Mr. Chronister went onto say, “During a recent cloud security audit, I was able to identify a zero day exploit and within minutes gained access to the cloud sphere and every system that was on that cloud—giving me complete control. Needless to say, the client was shocked because they were touting their cloud offering as 100% secure.”...

Fundamental Elements Of Cloud Computing Security

Grazed from CloudTweaks.  Author: Florence G. de Borja.

Cloud security or cloud computing security evolved from information security and includes a wide set of controls, technologies, and policies used to protect the associated infrastructure, applications, and data of cloud computing. It is not related to the cloud-based security software services or commonly referred to as security-as-a-service.

Security issues related to cloud computing can either be security issues experienced by end users or security issues experienced by cloud suppliers. In general, cloud providers must make sure that what they’re offering is secure and their customers’ applications and data are also protected. The client, on the other hand, must ensure that the cloud supplier has the appropriate security implemented in order to protect his data and applications. Because of virtualization, customers of public clouds have growing concerns regarding the clouds security primarily because virtualization has changed the relationship between the hardware and the operating system. Additional concern about the virtualization software, with a tendency to be compromised, makes users wary about the capability of cloud computing to be secured...

Data Security and the Cloud: Get Up to Speed

Grazed from NewsFactor.  Author: Editorial Staff.

Most people are wary of electrical devices that don't carry a seal of approval from Underwriters Laboratories, or a bank that isn't FDIC insured. Wouldn't it be great if there was something similar that businesses could rely on when choosing a cloud computing vendor?

With the marketplace still evolving, however, there isn't a single "thumbs up, thumbs down" standard for cloud security. Yet business technology leaders still have to make the right call on outsourced IT vendors and the integrity of data centers they use to deliver information to the cloud. The dilemma: many decision-makers are unfamiliar with or lack confidence in choosing the best services to make those assessments...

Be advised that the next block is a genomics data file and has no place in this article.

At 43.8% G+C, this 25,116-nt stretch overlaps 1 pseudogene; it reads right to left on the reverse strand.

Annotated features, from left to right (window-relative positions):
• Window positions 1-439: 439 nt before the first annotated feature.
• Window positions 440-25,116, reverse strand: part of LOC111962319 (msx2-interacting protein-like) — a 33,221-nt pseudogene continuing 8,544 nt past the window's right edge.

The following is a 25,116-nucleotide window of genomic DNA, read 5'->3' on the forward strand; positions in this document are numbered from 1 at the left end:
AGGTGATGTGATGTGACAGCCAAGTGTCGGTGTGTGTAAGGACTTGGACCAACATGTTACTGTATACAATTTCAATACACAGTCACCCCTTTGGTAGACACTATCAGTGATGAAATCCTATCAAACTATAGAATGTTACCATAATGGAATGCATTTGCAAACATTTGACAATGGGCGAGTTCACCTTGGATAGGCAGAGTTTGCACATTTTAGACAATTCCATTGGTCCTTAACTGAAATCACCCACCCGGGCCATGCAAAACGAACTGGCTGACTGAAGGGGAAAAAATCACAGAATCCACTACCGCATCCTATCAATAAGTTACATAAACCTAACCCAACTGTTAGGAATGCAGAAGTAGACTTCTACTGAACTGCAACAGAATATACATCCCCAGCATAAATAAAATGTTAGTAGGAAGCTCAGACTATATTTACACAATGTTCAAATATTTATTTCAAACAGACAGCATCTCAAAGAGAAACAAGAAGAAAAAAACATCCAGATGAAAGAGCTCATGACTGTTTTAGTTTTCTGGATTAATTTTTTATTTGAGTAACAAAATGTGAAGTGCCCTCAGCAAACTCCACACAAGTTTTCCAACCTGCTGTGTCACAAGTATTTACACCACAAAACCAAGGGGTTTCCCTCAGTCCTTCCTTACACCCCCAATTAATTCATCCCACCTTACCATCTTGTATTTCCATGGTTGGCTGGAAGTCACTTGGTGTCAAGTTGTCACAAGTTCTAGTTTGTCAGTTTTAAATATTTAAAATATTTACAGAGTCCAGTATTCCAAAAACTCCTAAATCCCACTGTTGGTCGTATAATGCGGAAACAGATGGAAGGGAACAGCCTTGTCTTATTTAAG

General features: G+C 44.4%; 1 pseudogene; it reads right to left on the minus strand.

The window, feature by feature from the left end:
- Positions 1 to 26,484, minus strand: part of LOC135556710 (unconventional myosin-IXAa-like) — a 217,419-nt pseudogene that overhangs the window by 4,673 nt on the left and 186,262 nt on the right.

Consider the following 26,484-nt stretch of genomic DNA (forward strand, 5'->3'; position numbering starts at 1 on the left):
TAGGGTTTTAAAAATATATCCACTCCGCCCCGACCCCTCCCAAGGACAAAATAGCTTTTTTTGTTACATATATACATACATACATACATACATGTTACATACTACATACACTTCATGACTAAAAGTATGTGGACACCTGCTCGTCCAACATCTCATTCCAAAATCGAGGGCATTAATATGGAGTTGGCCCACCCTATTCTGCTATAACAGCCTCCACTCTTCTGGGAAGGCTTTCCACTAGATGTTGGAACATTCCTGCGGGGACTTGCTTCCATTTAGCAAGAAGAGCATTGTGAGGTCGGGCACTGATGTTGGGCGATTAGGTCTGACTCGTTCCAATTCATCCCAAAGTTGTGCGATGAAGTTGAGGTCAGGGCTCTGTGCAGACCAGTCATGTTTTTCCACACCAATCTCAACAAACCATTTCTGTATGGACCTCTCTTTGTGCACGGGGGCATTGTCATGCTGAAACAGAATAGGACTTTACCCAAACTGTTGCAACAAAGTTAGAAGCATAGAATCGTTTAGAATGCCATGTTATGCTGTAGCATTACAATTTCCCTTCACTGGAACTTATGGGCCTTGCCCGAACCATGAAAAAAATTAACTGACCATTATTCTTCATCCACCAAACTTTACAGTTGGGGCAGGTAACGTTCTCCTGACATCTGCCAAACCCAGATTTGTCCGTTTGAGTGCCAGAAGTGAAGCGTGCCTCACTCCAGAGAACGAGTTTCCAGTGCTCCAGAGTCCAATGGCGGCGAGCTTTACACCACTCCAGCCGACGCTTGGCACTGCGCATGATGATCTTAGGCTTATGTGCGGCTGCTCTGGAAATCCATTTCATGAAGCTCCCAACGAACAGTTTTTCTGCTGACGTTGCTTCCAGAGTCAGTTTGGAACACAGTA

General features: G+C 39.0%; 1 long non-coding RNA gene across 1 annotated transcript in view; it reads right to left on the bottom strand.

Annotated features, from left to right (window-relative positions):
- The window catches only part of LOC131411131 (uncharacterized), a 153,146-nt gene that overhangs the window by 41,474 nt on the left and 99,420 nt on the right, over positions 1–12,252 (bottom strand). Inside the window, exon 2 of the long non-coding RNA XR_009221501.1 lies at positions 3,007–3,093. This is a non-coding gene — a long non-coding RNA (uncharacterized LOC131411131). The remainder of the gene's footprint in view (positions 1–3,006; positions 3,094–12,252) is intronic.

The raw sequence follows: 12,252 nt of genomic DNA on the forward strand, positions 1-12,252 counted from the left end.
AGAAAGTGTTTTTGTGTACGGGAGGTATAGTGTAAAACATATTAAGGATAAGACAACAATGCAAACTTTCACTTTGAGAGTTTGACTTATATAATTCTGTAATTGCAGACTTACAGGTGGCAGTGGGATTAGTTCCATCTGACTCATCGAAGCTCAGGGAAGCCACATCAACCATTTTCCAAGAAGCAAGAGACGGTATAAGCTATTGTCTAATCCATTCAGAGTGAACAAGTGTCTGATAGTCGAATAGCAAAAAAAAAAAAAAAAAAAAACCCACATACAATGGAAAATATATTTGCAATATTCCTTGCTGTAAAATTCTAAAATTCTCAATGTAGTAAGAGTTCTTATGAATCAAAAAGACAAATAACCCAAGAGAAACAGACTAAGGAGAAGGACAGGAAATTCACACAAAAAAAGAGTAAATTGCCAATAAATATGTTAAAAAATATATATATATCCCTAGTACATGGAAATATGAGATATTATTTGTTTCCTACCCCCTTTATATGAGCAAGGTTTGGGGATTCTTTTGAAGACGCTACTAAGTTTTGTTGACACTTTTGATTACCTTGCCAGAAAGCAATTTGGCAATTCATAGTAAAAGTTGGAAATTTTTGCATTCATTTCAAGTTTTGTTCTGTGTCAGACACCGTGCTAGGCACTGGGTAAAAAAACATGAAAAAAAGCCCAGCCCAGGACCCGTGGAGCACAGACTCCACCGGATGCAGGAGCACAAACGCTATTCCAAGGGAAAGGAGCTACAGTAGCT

Cloud Computing: Dome9 Security Addresses RDP Cloud Server Vulnerability

Grazed from Sys Con Media.  Author: Pat Romanski.

Dome9 Security on Thursday announced that its cloud security firewall management service protects cloud servers from serious cloud server security threats, including the recently publicized Microsoft Remote Desktop Protocol (RDP) vulnerability. Dome9's cloud security service that automates firewall management eliminates the tactical response to both known vulnerabilities, and vulnerabilities yet to be discovered, and delivers a strategic approach to securing cloud  servers.

Roy Feintuch, Dome9 CTO and Co-Founder, observed that "Hacker kits are already available for download that make it easy to identify and exploit this vulnerability on any Windows cloud server."...

Cloud Computing: 3 Big Security Themes At Black Hat Europe

Grazed from InformationWeek.  Author:  Matthew J. Schwartz.

Want to succeed at security? Then lose the perfectionism, stay skeptical, and treat new technologies, including the cloud, with caution.

Those were three common themes that emerged during last week's Black Hat Europe conference in Amsterdam. Of course, the annual gathering also featured plenty of hardware hacking, details of new bugs in everything from SAP to Cisco VoIP systems, all-day technical training sessions, and loving tear-downs of Apple iOS and Google Android mobile operating systems...

But throughout many of the sessions these three themes--along with corresponding admonishments and warnings--were consistently voiced:

1. Forget Perfectionism. Cryptographer Whitfield Diffie, in his keynote speech opening the conference, highlighted a persistent challenge faced by information security practitioners: they get no credit for all of the attacks they successfully repel. "Even when defense has done its job well, it is blamed for doing anything other than doing it perfectly," he said. But who has the time--or money--for perfection? Instead, businesses must emphasize getting something in place that's good enough to do the job.

One case in point involves Bradley Manning, who allegedly leaked confidential government memos to WikiLeaks. "In one sense, very clearly, for the [Department of Defense] it is a security failure," he said. But what really happened? Foreign adversaries didn't break the Pentagon's high-grade cryptography, crypto equipment, or key management setup. Instead, the attack hinged on a single insider who already had access to the materials in question.